Ministers from countries involved in a U.S.-led Indo-Pacific framework agreed Friday to start formal negotiations on building a rules-based economic order in the fast-growing region where China is expanding its clout.
The 14 member states of the Indo-Pacific Economic Framework will engage in rule-setting talks to create economic opportunity, improve labor conditions and promote sustainability in the region, Japanese trade minister Yasutoshi Nishimura said after a two-day IPEF meeting in Los Angeles.
The negotiations involve four policy pillars -- fair trade, supply chain resilience, clean energy with decarbonization and infrastructure, as well as proper taxation and anti-corruption.
"This is an impressive achievement and one that reflects the fact that we have consensus and commitment among all 14 IPEF partner countries," U.S. Commerce Secretary Gina Raimondo said at a press conference.
The IPEF members are all committed to creating an ambitious and high-standard economic agreement in the Indo-Pacific, she said, without referring to a deadline for the negotiations.
Raimondo indicated there will be senior-level talks by the end of the year and another ministerial meeting early next year.
Nishimura told reporters separately, "We would like to especially push forward initiatives focused on economic security, including energy."
The IPEF members will strive to produce outcomes in areas where they can feel the benefits of being part of the framework, the minister of economy, trade and industry said.
U.S. Trade Representative Katherine Tai said, "Our intention now is to move towards negotiations with our partners on each pillar, with the first round of discussions taking place after this ministerial."
The IPEF countries, accounting for 40 percent of global gross domestic product and 28 percent of the global goods and services trade, released ministerial statements after the talks.
"We will seek to develop new and creative approaches to trade and technology policies that advance a broad set of objectives and that fuel economic activities and generate investments," according to a statement on the trade pillar.
India chose not to take part in the trade pillar, aimed at crafting high-standard, inclusive, free, fair, and open trade commitments that build upon the rules-based multilateral trading system, according to the statements.
The South Asian country apparently did not want to be committed to trade rules without gaining market access.
Unlike a conventional trade agreement, IPEF does not involve tariff cuts and other trade liberalization measures, prompting critics to question the initiative's value to participating countries.
Apart from India, the other 13 members are participating in negotiations for all four pillars.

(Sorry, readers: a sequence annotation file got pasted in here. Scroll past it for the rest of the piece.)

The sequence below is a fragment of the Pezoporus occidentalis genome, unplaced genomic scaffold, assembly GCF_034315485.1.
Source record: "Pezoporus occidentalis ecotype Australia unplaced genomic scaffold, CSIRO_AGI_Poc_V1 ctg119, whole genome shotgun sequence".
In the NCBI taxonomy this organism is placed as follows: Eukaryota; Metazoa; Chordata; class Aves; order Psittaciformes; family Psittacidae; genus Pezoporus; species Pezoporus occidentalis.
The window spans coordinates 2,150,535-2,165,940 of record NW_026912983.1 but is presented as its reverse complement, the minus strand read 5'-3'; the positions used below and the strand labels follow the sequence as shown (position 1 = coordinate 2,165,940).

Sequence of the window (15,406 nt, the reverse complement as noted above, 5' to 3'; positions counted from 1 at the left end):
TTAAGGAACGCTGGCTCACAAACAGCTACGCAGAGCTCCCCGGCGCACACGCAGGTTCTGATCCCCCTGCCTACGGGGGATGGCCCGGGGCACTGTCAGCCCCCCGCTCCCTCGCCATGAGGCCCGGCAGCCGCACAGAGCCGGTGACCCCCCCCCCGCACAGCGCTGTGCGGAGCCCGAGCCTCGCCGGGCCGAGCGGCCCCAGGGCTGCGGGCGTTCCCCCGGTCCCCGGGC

In a demonstration of IPEF's flexibility, countries can pick and choose which pillars to join, and trade experts say the flexible approach appears to have lowered participation hurdles for countries such as India and those in Southeast Asia.
In Los Angeles, IPEF members shared their understanding of the importance of ensuring supply chain resilience after disruptions caused by the coronavirus pandemic and Russia's invasion of Ukraine, the ministers said.
Regarding the supply chain pillar, they agreed to establish criteria for critical sectors and goods, increase resiliency and investment in critical sectors and goods, establish an information-sharing and crisis-response mechanism, as well as strengthen supply chain logistics.
Raimondo noted that early harvest opportunities in negotiations could come from the supply chain pillar, as every country in the world has realized the importance of supply chain resiliency after experiencing the COVID-19 pandemic.
A statement on the supply chain pillar said IPEF members "will advance these areas of cooperation in an expeditious and steadfast manner."
The White House projects the Indo-Pacific region, with around 60 percent of the world's population, will become the largest contributor to global growth over the next 30 years.
The launch of the framework aimed at setting high economic standards was announced during U.S. President Joe Biden's visit to Japan in May.
U.S. officials say IPEF is a key part of Biden's strategy for the Indo-Pacific region.
The 14 IPEF members are Australia, Brunei, Fiji, India, Indonesia, Japan, Malaysia, New Zealand, the Philippines, Singapore, South Korea, Thailand, the United States and Vietnam.
The following is a list of major events related to trade initiatives and deals involving countries in the Indo-Pacific in recent years.
March 2010 -- Eight countries, including the United States and Australia, start negotiations toward a multilateral free trade pact to be called the Trans-Pacific Partnership, or TPP.
February 2016 -- The United States, Japan and 10 other countries sign the TPP agreement.
January 2017 -- President Donald Trump pulls the United States out of the TPP.
March 2018 -- 11 TPP members sign revised version of pact, renamed the Comprehensive and Progressive Agreement for Trans-Pacific Partnership, or CPTPP.
December 2018 -- CPTPP enters into force for six countries including Japan and Australia.
November 2020 -- Asia-Pacific countries including Japan, China and the 10 members of ASEAN sign the Regional Comprehensive Economic Partnership, or RCEP, following India's withdrawal from the negotiations.
February 2021 -- Britain applies to join the CPTPP.
September 2021 -- China, Taiwan apply to join the CPTPP.
October 2021 -- U.S. President Joe Biden reveals plan for Indo-Pacific Economic Framework, or IPEF.
January 2022 -- RCEP takes effect for 10 countries including Japan and China.
May 2022 -- Biden announces launch of IPEF with 13 members, including the United States, Japan and South Korea. Fiji joins later.
September 2022 -- First in-person IPEF ministerial meeting held with members reaching agreement to begin negotiations.